• A black box approach within the exhibition provides maximum flexibility for collections displays and AV installations, and ensures that exhibits are the focus for visitors.
  • An overhead media display of the Battle of Britain and the Blitz blends moments of intense action, such as a bombing raid, with calm skies. An accompanying soundscape brings the whole installation to life.
  • Dramatic images drawn from Imperial War Museums’ archives will bring key events of the Second World War to life.  

Helping audiences to truly understand WWII

Kate Clements is a curator for the Second World War Galleries at IWM. She says: “With our dynamic new Second World War Galleries, IWM will continue the story begun by our award-winning First World War Galleries and explain why, only two decades later, the world was facing a second global conflict.

“Our mission to help our audiences to truly understand this conflict, which shaped the world we live in today, is made all the more pressing by the fact that the Second World War will soon pass out of living memory, leaving us without the first-hand testimony of its veterans, eyewitnesses and survivors. These Galleries will ensure that the experiences of those generations are never forgotten.”

Second World War Gallery IWM RAA

Phillip Tefft, Director of RAA London, adds: “RAA has been honoured to work with Imperial War Museums on such a significant project and we are thrilled to see the Second World War Galleries open after over 5 years of dedicated work from our design team.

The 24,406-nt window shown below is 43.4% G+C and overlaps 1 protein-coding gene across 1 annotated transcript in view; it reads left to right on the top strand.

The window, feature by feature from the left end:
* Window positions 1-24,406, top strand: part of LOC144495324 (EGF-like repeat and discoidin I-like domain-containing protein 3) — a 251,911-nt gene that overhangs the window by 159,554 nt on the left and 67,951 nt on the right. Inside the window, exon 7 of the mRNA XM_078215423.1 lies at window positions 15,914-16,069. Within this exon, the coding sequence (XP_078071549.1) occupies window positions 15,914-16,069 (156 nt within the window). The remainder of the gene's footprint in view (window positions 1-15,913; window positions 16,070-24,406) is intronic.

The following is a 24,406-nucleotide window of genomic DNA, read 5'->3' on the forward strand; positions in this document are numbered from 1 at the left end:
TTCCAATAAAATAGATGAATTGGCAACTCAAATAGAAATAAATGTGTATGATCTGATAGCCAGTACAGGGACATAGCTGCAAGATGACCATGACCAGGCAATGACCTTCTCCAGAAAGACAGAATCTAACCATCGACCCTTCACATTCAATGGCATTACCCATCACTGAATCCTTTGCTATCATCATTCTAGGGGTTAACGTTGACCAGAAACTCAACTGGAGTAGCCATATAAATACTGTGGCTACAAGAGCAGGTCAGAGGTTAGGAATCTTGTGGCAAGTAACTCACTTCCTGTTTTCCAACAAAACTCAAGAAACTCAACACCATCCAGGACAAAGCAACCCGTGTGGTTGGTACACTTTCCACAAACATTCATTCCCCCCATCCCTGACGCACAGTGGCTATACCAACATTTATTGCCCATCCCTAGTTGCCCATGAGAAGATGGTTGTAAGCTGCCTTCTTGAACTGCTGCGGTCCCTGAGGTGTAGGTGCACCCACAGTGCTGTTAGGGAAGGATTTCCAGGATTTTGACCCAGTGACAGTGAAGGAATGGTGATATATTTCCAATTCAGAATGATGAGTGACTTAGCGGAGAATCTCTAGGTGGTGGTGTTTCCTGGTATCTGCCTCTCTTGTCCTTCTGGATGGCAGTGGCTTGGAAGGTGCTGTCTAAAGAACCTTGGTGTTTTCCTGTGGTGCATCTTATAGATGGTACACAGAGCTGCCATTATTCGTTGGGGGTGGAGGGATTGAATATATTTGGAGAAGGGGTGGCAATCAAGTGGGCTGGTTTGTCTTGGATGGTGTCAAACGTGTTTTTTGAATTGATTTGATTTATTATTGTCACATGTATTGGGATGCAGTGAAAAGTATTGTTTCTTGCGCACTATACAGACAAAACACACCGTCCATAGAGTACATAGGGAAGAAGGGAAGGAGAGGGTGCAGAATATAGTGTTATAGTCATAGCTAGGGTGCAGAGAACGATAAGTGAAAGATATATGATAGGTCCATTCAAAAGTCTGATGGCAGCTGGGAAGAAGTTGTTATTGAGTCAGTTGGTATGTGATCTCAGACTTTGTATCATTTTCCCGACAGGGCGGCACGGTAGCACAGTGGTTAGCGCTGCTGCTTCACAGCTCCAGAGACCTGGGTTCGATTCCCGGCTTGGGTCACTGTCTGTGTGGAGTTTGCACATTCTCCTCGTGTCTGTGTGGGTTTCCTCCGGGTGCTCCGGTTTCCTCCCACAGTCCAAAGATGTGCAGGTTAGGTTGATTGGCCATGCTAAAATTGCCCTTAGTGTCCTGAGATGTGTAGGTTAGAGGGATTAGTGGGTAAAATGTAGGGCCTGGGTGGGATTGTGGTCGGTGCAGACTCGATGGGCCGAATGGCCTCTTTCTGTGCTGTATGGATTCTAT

“RAA’s and IWM’s shared vision for the Galleries is to help people, as global citizens, make sense of today by having a deeper understanding of the connections between past conflict and the contemporary world. This is about exploring the way war has shaped the local and the global; about appreciating diverse views; and about challenging audiences to become ready to engage in difficult decisions for themselves, their communities and their world.”  

Patrick Swindell, Project Director, says: “The shifting and expanding scale of the conflict is represented in a sequence of distinct gallery spaces – beginning in the familiar streets of Britain; extending to the wide horizons of a global war in Russia, North Africa, South-East Asia and the Pacific.

“The design of each gallery evokes these different environments through the use of immersive media, architecturally scaled graphics, and audio-scapes. Combined, these spaces convey the sheer complexity and interdependency of global events, and ask visitors to consider their tremendous impact on societies and individuals.”  

Earlier this month, RAA also announced the completion of a project to design the University of Arizona Alfie Norville Gem and Mineral Museum.

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charlotte coates

Charlotte Coates

Charlotte Coates is blooloop's editor. She is from Brighton, UK and previously worked as a librarian. She has a strong interest in arts, culture and information and graduated from the University of Sussex with a degree in English Literature. Charlotte can usually be found either with her head in a book or planning her next travel adventure.